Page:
We present a method for measuring the shear complex modulus of hydrogels by oscillatory nanoindentation, with unprecedented attention to procedure and uncertainty analysis. The method is verified by testing a typical low-molecular-weight gelator formed from the controlled hydrolysis of glucono-δ-lactone. Nanoindentation results are compared with those obtained by rheometry using both vane-in-cup and parallel-plate fixtures. At 10 Hz, the properties measured by oscillatory nanoindentation were G′ = 38.1 ± 2.8 kPa, tan δ = 0.22 ± 0.02. At the same frequency, the properties measured by rheometry were G′ = 15.3 ± 2.9 kPa, tan δ = 0.11 ± 0.016 (vane-in-cup) and G′ = 7.9 ± 1.1 kPa, tan δ = 0.05 ± 0.004 (parallel-plate). The larger shear modulus measured by nanoindentation is due to the scale of testing. Whereas rheometry characterizes the bulk material response, nanoindentation probes the fibrous network of the gel. The procedure and analysis presented here are valuable for nanoindentation testing of other compliant materials such as hydrogels, soft biological tissue, and food products.
Giant ragweed has been increasing as a major weed of row crops in the last
30 yr, but quantitative data regarding its pattern and mechanisms of spread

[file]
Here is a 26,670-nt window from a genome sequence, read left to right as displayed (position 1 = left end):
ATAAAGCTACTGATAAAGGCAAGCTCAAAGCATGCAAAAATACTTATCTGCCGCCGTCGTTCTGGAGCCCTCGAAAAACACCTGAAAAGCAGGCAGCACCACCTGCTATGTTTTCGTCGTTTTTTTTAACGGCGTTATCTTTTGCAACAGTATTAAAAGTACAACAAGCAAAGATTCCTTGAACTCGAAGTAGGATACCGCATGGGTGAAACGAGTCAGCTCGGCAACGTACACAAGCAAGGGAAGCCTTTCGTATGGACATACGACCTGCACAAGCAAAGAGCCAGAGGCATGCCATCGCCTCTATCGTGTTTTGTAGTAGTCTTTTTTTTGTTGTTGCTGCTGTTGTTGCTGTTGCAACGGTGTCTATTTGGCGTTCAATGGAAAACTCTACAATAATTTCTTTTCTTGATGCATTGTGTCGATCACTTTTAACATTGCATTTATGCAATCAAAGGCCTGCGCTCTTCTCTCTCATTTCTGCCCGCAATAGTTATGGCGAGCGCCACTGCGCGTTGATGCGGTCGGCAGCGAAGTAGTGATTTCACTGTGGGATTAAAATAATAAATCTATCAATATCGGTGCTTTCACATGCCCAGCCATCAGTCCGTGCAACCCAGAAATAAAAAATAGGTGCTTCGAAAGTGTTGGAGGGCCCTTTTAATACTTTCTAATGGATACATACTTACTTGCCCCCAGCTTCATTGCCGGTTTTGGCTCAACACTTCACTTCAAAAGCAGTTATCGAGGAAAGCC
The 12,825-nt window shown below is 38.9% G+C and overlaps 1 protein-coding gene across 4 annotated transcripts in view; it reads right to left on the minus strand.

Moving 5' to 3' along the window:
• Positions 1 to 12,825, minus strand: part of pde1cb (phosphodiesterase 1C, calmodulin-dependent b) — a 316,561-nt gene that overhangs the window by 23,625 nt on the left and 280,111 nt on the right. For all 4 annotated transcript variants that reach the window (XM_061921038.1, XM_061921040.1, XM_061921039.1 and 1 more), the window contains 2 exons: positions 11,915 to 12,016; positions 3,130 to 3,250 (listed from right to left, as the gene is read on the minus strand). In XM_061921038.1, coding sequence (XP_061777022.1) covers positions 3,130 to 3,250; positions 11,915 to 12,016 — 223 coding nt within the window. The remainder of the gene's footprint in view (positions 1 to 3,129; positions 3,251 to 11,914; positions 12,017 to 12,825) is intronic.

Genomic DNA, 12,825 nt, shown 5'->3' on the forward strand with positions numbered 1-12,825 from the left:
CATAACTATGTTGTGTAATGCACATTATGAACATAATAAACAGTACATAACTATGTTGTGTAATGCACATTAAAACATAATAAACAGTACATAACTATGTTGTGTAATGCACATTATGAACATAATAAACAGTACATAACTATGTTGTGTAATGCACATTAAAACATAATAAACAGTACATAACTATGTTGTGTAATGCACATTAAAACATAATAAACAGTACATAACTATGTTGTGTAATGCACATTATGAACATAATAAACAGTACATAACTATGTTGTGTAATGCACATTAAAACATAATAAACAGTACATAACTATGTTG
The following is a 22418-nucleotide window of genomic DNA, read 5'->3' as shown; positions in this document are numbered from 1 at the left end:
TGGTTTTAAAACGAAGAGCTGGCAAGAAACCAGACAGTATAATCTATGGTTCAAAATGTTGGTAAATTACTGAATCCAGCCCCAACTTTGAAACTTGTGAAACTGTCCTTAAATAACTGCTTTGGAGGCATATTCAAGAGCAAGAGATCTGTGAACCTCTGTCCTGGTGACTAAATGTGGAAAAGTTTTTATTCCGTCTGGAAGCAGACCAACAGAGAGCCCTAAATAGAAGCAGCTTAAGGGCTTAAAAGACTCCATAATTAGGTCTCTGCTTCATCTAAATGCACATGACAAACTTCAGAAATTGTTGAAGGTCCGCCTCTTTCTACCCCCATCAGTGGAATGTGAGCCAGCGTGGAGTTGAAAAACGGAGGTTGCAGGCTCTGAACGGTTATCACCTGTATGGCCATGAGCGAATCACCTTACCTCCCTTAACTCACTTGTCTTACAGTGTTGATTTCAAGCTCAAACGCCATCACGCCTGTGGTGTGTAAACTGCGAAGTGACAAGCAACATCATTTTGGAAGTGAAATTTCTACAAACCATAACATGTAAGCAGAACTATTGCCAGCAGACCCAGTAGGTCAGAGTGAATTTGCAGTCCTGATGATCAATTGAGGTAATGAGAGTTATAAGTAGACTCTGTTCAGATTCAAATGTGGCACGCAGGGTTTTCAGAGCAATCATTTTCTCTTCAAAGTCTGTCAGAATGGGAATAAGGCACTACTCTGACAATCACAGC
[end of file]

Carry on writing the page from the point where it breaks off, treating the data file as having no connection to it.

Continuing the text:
in crop fields are lacking. To address this gap, we conducted a Web-based
survey of certified crop advisors in the U.S. Corn Belt and Ontario, Canada.
Participants were asked questions regarding giant ragweed and crop
production practices for the county of their choice. Responses were mapped
and correlation analyses were conducted among the responses to determine
factors associated with giant ragweed populations. Respondents rated giant
ragweed as the most or one of the most difficult weeds to manage in 45% of
421 U.S. counties responding, and 57% of responding counties reported giant
ragweed populations with herbicide resistance to acetolactate synthase
inhibitors, glyphosate, or both herbicides. Results suggest that giant
ragweed is increasing in crop fields outward from the east-central U.S. Corn
Belt in most directions. Crop production practices associated with giant
ragweed populations included minimum tillage, continuous soybean, and
multiple-application herbicide programs; ecological factors included giant
ragweed presence in noncrop edge habitats, early and prolonged emergence,
and presence of the seed-burying common earthworm in crop fields. Managing
giant ragweed in noncrop areas could reduce giant ragweed migration from
noncrop habitats into crop fields and slow its spread. Where giant ragweed